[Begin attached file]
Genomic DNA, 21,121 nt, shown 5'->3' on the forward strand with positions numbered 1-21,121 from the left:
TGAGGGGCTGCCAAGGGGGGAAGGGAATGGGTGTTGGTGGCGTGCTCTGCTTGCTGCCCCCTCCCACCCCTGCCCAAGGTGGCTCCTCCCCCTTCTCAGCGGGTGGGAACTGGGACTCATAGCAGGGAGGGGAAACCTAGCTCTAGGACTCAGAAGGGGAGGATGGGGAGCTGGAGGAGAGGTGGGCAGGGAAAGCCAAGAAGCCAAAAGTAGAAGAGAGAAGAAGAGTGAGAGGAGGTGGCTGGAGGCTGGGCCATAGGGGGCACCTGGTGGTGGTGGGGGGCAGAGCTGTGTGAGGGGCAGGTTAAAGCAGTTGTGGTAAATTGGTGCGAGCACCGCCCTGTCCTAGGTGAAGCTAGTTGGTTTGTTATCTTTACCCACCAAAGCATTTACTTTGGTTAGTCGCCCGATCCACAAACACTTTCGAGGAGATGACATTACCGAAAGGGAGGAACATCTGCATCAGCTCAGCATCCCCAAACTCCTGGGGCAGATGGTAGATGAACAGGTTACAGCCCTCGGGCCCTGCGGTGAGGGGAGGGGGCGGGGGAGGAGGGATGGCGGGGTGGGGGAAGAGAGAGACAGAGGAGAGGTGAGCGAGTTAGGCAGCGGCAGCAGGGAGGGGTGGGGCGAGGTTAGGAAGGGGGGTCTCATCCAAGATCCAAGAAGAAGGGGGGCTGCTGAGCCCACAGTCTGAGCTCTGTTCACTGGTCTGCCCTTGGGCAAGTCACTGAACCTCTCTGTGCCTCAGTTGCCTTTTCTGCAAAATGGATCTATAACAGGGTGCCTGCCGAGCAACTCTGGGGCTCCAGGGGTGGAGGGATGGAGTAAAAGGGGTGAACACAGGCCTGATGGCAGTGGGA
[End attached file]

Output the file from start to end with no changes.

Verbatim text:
Genomic DNA, 21,121 nt, shown 5'->3' on the forward strand with positions numbered 1-21,121 from the left:
TGAGGGGCTGCCAAGGGGGGAAGGGAATGGGTGTTGGTGGCGTGCTCTGCTTGCTGCCCCCTCCCACCCCTGCCCAAGGTGGCTCCTCCCCCTTCTCAGCGGGTGGGAACTGGGACTCATAGCAGGGAGGGGAAACCTAGCTCTAGGACTCAGAAGGGGAGGATGGGGAGCTGGAGGAGAGGTGGGCAGGGAAAGCCAAGAAGCCAAAAGTAGAAGAGAGAAGAAGAGTGAGAGGAGGTGGCTGGAGGCTGGGCCATAGGGGGCACCTGGTGGTGGTGGGGGGCAGAGCTGTGTGAGGGGCAGGTTAAAGCAGTTGTGGTAAATTGGTGCGAGCACCGCCCTGTCCTAGGTGAAGCTAGTTGGTTTGTTATCTTTACCCACCAAAGCATTTACTTTGGTTAGTCGCCCGATCCACAAACACTTTCGAGGAGATGACATTACCGAAAGGGAGGAACATCTGCATCAGCTCAGCATCCCCAAACTCCTGGGGCAGATGGTAGATGAACAGGTTACAGCCCTCGGGCCCTGCGGTGAGGGGAGGGGGCGGGGGAGGAGGGATGGCGGGGTGGGGGAAGAGAGAGACAGAGGAGAGGTGAGCGAGTTAGGCAGCGGCAGCAGGGAGGGGTGGGGCGAGGTTAGGAAGGGGGGTCTCATCCAAGATCCAAGAAGAAGGGGGGCTGCTGAGCCCACAGTCTGAGCTCTGTTCACTGGTCTGCCCTTGGGCAAGTCACTGAACCTCTCTGTGCCTCAGTTGCCTTTTCTGCAAAATGGATCTATAACAGGGTGCCTGCCGAGCAACTCTGGGGCTCCAGGGGTGGAGGGATGGAGTAAAAGGGGTGAACACAGGCCTGATGGCAGTGGGA